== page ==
The Black Sea region connects Europe with Asia and the Eurasian land mass to the Middle East through Turkey on its southern rim, which borders Syria, Iraq and Iran.
The northern Balkans lie on its western shores and the Caucasus on its eastern end, the latter a land bridge to the Caspian Sea and Central Asia.
Ukraine, Russia and the strategic Sea of Azov are on its northern perimeter.
Given its central location the Black Sea has been coveted for millennia by major powers: The Persian and Roman empires, Greeks and Hittites, Byzantines and Huns, Ottoman Turkey and Czarist Russia, even by Napoleon's France and Hitler's Germany in their wars to unite Europe to Asia and the Middle East.
The famed Trojan War was fought for control of Troy/Dardania/Ilium, the entrance to the Sea of Marmara which connects the Mediterranean to the Black Sea. The strait connecting the two is still called the Dardanelles after ancient Dardania.
Going back to antiquity a third continent has also been involved, Africa; the Greek historian Herodotus claimed that the Black Sea city of Colchis, now in modern Georgia, was founded by Egyptians and in Virgil's if not Homer's account of the siege of Troy Memnon, king of Abyssinia (Ethiopia), is slain by Achilles fighting in defense of Troy.
A Romanian news source recently reiterated the importance of the region for the modern era:
"Through the Black Sea, the European area strategically meets Central Asia, the Caucasus and the Middle East, hydrocarbon production and transit areas."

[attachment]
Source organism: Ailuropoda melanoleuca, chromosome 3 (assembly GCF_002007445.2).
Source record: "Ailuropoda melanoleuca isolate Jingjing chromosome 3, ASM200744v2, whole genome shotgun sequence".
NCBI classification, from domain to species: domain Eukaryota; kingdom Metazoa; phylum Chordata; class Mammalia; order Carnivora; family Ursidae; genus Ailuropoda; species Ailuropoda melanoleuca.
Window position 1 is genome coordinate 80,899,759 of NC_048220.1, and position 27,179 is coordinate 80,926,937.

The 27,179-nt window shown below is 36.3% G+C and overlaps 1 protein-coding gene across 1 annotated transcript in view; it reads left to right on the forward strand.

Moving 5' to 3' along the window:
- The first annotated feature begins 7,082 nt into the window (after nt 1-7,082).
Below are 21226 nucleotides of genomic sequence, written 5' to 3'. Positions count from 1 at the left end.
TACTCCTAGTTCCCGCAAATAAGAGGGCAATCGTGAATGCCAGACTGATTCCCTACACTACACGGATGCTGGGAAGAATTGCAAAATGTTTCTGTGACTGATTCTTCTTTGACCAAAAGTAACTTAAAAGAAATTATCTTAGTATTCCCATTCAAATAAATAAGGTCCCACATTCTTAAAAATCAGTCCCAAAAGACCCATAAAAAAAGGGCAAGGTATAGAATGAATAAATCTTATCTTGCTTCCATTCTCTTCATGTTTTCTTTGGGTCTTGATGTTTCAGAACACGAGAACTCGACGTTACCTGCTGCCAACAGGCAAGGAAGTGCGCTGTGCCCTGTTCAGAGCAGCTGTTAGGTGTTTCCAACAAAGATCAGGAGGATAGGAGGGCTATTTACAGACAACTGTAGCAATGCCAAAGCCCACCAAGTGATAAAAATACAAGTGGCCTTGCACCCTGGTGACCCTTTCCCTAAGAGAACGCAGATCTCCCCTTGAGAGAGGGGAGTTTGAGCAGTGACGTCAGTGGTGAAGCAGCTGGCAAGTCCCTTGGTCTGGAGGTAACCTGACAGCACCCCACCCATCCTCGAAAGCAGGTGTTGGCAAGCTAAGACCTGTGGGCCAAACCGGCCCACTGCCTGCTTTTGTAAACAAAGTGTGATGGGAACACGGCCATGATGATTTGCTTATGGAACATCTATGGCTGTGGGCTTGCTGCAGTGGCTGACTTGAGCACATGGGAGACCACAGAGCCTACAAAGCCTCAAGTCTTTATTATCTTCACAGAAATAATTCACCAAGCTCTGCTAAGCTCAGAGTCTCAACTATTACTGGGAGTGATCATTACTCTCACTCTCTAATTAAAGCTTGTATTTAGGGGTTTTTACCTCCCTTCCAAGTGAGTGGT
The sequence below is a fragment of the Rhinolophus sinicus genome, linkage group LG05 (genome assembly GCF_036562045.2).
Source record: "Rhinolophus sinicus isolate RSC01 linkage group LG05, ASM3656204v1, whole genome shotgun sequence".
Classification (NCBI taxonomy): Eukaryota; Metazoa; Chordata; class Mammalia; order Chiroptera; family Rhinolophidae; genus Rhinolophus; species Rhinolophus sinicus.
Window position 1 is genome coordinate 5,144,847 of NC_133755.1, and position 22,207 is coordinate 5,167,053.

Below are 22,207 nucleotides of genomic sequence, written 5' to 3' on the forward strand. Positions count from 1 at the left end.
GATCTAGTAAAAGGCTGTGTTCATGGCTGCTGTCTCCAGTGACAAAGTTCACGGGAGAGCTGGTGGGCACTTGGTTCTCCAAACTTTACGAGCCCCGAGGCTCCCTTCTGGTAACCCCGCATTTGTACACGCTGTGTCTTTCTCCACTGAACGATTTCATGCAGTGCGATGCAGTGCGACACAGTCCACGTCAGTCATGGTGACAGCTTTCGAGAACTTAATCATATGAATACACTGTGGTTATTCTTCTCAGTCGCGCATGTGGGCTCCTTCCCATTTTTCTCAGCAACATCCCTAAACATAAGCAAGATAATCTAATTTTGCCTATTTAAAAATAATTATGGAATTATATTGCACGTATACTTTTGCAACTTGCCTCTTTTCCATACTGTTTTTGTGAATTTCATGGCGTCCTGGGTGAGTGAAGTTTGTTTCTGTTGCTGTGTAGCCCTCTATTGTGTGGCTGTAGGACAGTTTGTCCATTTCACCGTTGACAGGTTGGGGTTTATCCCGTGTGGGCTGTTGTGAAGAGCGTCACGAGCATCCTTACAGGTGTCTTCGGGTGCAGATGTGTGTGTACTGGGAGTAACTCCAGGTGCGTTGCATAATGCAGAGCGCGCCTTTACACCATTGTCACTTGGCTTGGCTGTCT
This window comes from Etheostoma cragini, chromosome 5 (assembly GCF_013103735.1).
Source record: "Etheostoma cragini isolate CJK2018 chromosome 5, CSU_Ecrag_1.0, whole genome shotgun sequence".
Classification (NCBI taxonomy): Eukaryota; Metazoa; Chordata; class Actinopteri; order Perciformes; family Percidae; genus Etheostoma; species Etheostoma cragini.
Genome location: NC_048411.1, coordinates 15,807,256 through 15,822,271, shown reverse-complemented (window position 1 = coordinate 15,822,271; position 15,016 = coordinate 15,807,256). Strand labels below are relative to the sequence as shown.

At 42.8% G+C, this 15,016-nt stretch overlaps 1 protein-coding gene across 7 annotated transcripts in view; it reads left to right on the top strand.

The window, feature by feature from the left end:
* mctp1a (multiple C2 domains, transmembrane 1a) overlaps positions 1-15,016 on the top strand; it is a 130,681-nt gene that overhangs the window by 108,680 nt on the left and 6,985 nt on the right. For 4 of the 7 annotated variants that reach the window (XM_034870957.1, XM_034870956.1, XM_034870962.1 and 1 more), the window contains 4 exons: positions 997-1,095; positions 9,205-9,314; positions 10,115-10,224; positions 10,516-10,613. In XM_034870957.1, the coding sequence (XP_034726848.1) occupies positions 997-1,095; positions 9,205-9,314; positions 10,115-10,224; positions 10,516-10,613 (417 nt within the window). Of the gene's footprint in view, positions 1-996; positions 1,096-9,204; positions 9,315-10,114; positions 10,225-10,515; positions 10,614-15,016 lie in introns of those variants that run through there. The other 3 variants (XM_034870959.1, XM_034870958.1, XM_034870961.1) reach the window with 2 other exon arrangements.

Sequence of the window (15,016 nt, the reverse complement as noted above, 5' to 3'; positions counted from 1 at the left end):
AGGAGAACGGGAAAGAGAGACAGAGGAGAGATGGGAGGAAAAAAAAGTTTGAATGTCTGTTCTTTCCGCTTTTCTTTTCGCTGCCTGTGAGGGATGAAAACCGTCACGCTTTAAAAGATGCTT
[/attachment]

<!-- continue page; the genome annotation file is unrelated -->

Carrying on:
(Nine O'Clock News, May 14, 2008)
Allusions to the Black Sea's importance for not only energy and transit but for world military purposes will occur frequently in citations to follow.
Prior to the breakup of the Warsaw Pact in 1989 and the Soviet Union two years later the Black Sea was mainly off limits to the West in general and to the Pentagon and NATO in particular. Until 1991 only four states bordered the sea, Bulgaria, Romania, Turkey and the Soviet Union.
Turkey as a key NATO member state was the West's sole beachhead in the region with Bulgaria and Romania, the second more nominally than in fact, members of the Eastern bloc and the Warsaw Pact.
In the intervening eighteen years the situation in this region, like so many others, has been transformed and a new battle for control of it has emerged.
There have arisen two new littoral states, Georgia and Ukraine, with Abkhazia added last August, and every past Warsaw Pact nation outside the former Soviet Union is currently a full member of both NATO and the European Union - Bulgaria, the Czech Republic, the former German Democratic Republic, Hungary, Poland, Romania and Slovakia - with three former Soviet republics on the Baltic Sea - Estonia, Latvia and Lithuania - also dual members.
As an Indian commentator, Premen Addy, described it last summer:
"NATO's noose is drawn ever tighter round the Russian neck. American military and missile bases are already ensconced in Romania and Bulgaria - two states once in harness with Adolf Hitler's Third Reich and the invading Nazi legions into the USSR - in a bid to strangle the possible emergence of a rival centre of power in the Black Sea...."
(Daily Pioneer, August 16, 2008)
A year earlier the online intelligence site The Power and Interest News Report in an analysis called "Bulgaria, U.S. Bases and Black Sea Geopolitics" summarized the situation regarding one key Black Sea state in the following words:
"Geographically speaking, Bulgaria provides the U.S. (and N.A.T.O.) a greater presence in the Black Sea, through which there are plans to build oil and gas pipelines.
"Also, it is close to the former Yugoslavia, a place of constant tensions, particularly in the last decade.
"The [new Pentagon] bases allow the U.S. to keep increased control of the country and the Greater Middle East region, as Washington now has a military presence in the south (America's 5th fleet is based in Bahrain) and will have a presence in the north through nearby Bulgaria."
(August 29, 2007)
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